"I shook hands with the three in turn."
- v hand guide or conduct or usher somewhere "hand the elderly lady into the taxi"
- v hand place into the hands or custody of "hand me the spoon, please","Turn the files over to me, please","He turned over the prisoner to his lawyers"
- n hand physical assistance "give me a hand with the chores"
- n hand terminal part of the forelimb in certain vertebrates (e.g. apes or kangaroos) "the kangaroo's forearms seem undeveloped but the powerful five-fingered hands are skilled at feinting and clouting"- Springfield (Mass.) Union"
- n hand a rotating pointer on the face of a timepiece "the big hand counts the minutes"
- n hand the (prehensile) extremity of the superior limb "he had the hands of a surgeon","he extended his mitt"
- n hand ability "he wanted to try his hand at singing"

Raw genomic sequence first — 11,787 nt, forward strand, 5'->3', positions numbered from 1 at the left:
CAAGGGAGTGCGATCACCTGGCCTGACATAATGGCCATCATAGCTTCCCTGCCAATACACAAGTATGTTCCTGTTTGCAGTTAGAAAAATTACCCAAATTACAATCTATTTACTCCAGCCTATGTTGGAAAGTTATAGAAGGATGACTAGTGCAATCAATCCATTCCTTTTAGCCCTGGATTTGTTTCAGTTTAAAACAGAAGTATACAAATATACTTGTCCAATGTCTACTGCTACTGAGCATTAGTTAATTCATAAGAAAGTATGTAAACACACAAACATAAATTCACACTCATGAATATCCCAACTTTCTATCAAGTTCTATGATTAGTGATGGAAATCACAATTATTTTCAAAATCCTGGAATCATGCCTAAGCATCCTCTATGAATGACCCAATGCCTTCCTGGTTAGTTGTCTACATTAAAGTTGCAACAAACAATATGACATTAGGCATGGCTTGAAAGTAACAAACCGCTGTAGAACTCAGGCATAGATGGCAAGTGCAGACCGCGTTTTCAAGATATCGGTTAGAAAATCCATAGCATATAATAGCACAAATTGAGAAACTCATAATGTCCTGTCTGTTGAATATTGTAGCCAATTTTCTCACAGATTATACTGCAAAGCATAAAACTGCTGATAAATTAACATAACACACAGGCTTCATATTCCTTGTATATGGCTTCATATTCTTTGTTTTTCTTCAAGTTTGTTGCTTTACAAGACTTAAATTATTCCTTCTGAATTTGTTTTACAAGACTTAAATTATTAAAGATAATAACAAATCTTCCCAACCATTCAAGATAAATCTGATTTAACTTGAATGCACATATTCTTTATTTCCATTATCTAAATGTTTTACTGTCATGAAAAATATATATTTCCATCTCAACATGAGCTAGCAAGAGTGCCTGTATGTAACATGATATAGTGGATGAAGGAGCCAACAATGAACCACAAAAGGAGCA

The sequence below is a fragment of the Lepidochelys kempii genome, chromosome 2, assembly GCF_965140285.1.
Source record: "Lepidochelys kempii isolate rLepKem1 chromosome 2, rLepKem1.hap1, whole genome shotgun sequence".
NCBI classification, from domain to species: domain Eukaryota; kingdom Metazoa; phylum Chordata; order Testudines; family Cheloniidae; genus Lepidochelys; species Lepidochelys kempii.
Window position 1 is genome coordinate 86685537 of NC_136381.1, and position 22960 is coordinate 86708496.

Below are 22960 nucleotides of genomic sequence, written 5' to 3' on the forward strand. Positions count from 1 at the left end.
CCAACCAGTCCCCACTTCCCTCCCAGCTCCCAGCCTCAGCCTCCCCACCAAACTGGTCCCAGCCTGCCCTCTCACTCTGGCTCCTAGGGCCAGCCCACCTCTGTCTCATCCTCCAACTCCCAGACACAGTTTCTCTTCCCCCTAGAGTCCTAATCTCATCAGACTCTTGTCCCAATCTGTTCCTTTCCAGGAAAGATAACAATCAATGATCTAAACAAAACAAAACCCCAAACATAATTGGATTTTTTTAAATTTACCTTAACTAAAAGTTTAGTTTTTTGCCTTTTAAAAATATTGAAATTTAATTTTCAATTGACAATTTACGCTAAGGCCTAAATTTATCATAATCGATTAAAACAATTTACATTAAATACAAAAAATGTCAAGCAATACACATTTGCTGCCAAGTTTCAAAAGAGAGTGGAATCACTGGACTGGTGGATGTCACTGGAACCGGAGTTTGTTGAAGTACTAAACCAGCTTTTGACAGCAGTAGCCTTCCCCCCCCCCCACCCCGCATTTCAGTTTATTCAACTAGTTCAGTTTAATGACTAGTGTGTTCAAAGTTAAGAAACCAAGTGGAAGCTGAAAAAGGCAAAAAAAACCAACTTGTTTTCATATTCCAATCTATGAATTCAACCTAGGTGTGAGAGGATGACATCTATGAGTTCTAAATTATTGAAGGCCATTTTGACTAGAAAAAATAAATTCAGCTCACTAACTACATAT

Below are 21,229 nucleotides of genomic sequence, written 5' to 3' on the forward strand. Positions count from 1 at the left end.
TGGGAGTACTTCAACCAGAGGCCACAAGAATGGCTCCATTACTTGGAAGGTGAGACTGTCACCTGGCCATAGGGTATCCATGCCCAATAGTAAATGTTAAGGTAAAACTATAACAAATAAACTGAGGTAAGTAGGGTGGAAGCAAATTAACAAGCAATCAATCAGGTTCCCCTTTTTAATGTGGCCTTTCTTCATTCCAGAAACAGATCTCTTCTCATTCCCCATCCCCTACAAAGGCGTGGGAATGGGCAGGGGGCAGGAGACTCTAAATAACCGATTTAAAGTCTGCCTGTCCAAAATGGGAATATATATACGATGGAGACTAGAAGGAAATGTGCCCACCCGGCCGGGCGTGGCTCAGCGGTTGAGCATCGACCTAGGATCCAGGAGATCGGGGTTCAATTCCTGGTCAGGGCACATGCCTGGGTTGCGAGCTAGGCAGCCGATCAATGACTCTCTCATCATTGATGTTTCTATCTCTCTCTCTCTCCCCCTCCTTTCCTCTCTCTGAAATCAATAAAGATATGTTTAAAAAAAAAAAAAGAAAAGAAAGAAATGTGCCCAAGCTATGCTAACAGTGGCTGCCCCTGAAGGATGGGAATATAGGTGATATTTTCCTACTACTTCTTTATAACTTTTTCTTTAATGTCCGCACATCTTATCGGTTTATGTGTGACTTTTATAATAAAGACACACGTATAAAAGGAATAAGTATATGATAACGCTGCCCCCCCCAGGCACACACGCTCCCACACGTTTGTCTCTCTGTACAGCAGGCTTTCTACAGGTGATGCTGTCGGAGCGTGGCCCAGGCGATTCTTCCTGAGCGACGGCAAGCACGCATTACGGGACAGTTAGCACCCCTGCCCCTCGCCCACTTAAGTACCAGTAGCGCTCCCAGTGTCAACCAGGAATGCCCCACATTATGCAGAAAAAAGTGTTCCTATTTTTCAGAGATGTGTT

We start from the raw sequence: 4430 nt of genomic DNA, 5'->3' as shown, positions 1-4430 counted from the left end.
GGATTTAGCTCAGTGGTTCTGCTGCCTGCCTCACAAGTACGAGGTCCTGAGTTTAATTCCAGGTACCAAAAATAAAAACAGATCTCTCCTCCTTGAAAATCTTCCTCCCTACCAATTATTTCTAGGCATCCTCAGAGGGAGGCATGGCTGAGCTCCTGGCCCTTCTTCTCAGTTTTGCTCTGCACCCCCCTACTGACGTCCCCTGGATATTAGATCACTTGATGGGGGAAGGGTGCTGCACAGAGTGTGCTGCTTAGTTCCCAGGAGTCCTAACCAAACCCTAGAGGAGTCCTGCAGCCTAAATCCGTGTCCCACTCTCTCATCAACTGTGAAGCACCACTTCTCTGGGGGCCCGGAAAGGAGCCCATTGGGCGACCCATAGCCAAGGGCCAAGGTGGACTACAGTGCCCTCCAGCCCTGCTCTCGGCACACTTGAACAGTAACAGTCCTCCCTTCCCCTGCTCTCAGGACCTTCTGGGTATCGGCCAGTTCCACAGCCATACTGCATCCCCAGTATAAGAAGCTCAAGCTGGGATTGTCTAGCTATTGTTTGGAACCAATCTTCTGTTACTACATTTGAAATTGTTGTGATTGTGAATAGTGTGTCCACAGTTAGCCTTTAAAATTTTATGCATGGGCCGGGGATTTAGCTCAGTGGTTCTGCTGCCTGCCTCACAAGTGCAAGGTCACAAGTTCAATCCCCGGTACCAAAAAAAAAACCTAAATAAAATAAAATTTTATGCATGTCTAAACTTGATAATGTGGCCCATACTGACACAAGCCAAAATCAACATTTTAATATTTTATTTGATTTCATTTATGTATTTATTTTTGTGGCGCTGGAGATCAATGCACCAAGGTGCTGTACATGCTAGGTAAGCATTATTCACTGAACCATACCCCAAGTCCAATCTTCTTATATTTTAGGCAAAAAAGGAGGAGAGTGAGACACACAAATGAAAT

- n hand one of two sides of an issue "on the one hand..., but on the other hand..."
- n hand something written by hand "she recognized his handwriting","his hand was illegible"
- n hand a round of applause to signify approval "give the little lady a great big hand"
- n hand the cards held in a card game by a given player at any given time "I didn't hold a good hand all evening","he kept trying to see my hand"
- n hand a position given by its location to the side of an object "objections were voiced on every hand"
- n hand a card player in a game of bridge "we need a 4th hand for bridge"
- n hand a member of the crew of a ship "all hands on deck"
- n hand a hired laborer on a farm or ranch "the hired hand fixed the railing","a ranch hand"
- n hand a unit of length equal to 4 inches; used in measuring horses "the horse stood 20 hands"
Additional illustrations & photos:
The Deerslayer in the Hands of the Indians
Willie looks out of the window, leaning on his hands on the ledge
Tom handing a bouquet to Polly
When Dad Put his Hand on Her Shoulder and Petted It 276
"HE BEGAN TO UNFASTEN IT WITH HANDS WHICH TREMBLED."
A STRONG HAND SEIZED ME
THE KEY OF THE RIDDLE WAS IN MY HANDS
Webster's Revised Unabridged Dictionary